The sanction for failure by a party to comply with the terms of an order of the UPC is set out in article 82 paragraph 4 of the UPCA (4. If a party does not comply with the terms of an order of the Court, that party may be sanctioned with a recurring penalty payment payable to the Court. The individual penalty shall be proportionate to the importance of the order to be enforced and shall be without prejudice to the party's right to claim damages or security.) and in rule 354.3 RoP (3. The Court’s decisions and orders may provide for periodic penalty payments payable to the Court in the event that a party fails to comply with the terms of the order or an earlier order. The value of such payments shall be set by the Court having regard to the importance of the order in question.) a party may be sanctioned with a recurring penalty payable to the Court. The RoP further adds that such a recurring penalty will be ordered by the first instance panel of the division of the UPC in question, at the request of the other party or of its own motion, Rule 354.4 RoP (4. If it is alleged that a party has failed to comply with the terms of the order of the Court, the first instance panel of the division in question may decide on penalty payments provided for in the order upon the request of the other party or of its own motion. The procedure foreseen in Rule 264 shall apply. After having heard both parties the Court may make an appropriate order which may be subject to an appeal pursuant to Rule 220.2.).
The RoP, in article 354.2, first sentence, (2. Where during an action an enforceable decision or order of the Court is subsequently varied or revoked, the Court may order the party which has enforced such decision or order, upon the request of the party against whom the decision or order has been enforced, to provide appropriate compensation for any injury caused by the enforcement. Rule 125 shall apply mutatis mutandis.), also adds a provision on compensation for damages suffered following the execution of a decision which is subsequently modified or revoked. After modification or revocation of a patent which has been declared infringed pursuant to an enforceable decision or order in proceedings that have concluded, the court may, upon request of the injured party, order that the decision or order cease to be enforceable, RdP rule 354.2, third sentence (Where an enforceable decision or order has been made pursuant to a finding of infringement of a patent and, following the conclusion of the action, the patent is amended or revoked, the Court may order, upon the request of the party against whom the decision or order would be enforceable, that the decision or order ceases to be enforceable.).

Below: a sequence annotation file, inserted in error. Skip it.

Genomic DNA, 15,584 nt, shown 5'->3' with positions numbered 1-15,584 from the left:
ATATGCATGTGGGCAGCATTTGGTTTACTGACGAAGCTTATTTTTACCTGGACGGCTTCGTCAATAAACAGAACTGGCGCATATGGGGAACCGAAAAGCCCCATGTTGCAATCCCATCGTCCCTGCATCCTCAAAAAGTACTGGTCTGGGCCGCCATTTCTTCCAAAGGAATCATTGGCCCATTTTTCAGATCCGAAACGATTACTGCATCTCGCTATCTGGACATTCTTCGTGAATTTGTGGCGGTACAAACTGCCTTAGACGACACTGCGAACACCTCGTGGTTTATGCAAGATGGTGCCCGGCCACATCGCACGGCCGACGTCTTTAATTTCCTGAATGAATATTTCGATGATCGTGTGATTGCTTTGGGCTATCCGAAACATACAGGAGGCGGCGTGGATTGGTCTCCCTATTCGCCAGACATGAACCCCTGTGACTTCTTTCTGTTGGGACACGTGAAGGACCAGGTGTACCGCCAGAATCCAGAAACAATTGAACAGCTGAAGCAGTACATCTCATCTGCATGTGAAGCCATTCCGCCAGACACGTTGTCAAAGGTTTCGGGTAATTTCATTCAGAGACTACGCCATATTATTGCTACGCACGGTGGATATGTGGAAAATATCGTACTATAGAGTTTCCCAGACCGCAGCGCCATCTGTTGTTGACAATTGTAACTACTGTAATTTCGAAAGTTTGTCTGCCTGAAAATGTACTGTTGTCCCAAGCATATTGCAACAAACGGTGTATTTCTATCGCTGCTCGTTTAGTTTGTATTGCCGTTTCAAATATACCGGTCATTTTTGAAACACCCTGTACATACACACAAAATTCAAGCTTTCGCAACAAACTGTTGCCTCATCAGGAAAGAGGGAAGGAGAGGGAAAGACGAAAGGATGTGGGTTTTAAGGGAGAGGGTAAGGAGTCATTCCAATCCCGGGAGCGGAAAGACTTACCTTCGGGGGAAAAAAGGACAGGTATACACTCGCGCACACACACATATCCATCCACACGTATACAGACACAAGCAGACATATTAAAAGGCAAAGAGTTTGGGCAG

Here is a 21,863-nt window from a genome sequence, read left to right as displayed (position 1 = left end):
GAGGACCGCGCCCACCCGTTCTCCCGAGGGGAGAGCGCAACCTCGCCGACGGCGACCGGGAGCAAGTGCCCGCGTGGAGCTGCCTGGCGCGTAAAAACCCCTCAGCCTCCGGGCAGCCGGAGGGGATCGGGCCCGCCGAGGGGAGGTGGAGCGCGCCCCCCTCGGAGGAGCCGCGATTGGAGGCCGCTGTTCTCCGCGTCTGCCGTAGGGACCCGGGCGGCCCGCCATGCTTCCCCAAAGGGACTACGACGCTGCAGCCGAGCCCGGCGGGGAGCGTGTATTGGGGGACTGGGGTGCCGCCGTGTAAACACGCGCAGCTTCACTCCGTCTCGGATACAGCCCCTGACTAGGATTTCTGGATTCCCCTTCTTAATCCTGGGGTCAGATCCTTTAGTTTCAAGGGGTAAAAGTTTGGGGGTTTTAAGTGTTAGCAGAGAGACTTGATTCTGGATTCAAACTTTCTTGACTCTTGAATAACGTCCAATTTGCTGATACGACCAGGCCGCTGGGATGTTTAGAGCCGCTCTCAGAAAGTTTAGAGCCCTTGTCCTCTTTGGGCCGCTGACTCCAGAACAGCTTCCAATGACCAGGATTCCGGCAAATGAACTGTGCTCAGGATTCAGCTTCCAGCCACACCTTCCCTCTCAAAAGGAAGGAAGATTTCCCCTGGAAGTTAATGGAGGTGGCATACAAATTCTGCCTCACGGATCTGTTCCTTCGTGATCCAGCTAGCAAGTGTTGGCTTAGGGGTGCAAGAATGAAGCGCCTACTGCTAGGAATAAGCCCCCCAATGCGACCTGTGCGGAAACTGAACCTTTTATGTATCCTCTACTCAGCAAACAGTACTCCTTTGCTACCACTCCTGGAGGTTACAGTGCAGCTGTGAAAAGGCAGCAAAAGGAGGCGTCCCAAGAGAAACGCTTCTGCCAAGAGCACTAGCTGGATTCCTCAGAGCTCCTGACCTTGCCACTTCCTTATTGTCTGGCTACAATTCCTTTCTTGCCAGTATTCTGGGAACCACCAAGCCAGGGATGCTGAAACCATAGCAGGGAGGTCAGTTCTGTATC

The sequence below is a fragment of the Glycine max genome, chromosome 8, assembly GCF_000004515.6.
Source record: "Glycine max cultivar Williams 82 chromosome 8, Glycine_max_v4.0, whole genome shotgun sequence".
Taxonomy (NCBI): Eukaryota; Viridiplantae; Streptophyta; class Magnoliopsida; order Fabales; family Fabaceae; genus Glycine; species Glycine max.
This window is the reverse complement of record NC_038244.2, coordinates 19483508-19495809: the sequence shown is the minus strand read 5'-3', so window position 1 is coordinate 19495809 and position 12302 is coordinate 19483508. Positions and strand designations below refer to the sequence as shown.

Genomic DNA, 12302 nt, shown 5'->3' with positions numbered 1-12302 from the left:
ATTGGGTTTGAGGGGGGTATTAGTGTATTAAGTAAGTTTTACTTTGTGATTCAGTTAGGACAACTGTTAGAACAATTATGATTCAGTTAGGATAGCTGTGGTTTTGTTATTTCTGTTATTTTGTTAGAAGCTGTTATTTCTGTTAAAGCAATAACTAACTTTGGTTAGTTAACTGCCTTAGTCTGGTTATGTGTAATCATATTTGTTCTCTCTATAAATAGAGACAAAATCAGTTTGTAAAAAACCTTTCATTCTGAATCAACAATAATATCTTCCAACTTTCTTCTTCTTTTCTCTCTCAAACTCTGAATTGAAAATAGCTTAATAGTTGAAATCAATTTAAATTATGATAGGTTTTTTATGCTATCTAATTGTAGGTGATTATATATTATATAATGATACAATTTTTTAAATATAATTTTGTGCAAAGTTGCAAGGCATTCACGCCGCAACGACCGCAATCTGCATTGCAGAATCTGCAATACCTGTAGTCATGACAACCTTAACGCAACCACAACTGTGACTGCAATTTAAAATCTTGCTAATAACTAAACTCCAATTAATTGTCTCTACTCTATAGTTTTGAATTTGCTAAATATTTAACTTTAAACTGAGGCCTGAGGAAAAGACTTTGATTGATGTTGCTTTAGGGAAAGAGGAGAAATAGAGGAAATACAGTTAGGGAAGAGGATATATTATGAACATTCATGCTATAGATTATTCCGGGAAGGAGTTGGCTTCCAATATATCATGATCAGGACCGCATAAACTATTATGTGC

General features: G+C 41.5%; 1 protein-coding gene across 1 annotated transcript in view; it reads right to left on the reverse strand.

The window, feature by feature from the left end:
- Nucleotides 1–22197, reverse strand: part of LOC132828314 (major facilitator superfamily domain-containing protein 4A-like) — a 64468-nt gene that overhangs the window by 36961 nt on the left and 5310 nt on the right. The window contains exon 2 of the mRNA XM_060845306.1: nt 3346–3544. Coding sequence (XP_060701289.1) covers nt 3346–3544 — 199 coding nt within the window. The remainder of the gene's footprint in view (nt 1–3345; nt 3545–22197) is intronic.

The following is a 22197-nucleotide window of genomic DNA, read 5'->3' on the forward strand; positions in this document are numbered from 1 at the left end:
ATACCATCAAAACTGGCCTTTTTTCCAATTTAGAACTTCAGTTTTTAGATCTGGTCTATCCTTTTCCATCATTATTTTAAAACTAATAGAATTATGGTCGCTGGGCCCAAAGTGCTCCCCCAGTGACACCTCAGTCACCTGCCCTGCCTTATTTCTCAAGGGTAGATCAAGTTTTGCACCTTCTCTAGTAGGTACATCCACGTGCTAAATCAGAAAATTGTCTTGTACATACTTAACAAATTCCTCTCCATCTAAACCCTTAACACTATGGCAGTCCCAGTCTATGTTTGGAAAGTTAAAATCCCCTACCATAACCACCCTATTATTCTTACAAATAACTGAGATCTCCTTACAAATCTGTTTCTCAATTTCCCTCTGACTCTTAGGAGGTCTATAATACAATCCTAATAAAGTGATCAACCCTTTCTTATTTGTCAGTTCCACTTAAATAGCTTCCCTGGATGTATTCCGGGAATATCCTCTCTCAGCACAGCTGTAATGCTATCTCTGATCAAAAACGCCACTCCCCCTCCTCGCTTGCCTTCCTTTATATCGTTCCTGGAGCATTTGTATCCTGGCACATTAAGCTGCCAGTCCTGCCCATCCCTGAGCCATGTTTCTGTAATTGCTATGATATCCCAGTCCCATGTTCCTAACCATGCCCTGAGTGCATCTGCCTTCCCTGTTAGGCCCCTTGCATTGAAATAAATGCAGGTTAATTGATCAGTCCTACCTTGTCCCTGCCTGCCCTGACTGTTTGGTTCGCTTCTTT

Special enforcement cases
Rule 118.8 RoP (ut supra) concerns the applicability of specific UPC decisions, that is, the payment of damages or compensation, (rule 118.1 RoP 1. In addition to the orders and measures and without prejudice to the discretion of the Court referred to in Articles 63, 64, 67 and 80 of the Agreement the Court may, if requested, order the payment of damages or compensation according to Articles 68 and 32(1)(f) of the Agreement. The amount of the damages or the compensation may be stated in the order or determined in separate proceedings [Rules 125-144].), and substantive decisions in infringement proceedings taken while a forfeiture action between the same parties is pending before the Central Division, or while an opposition is pending before the EPO.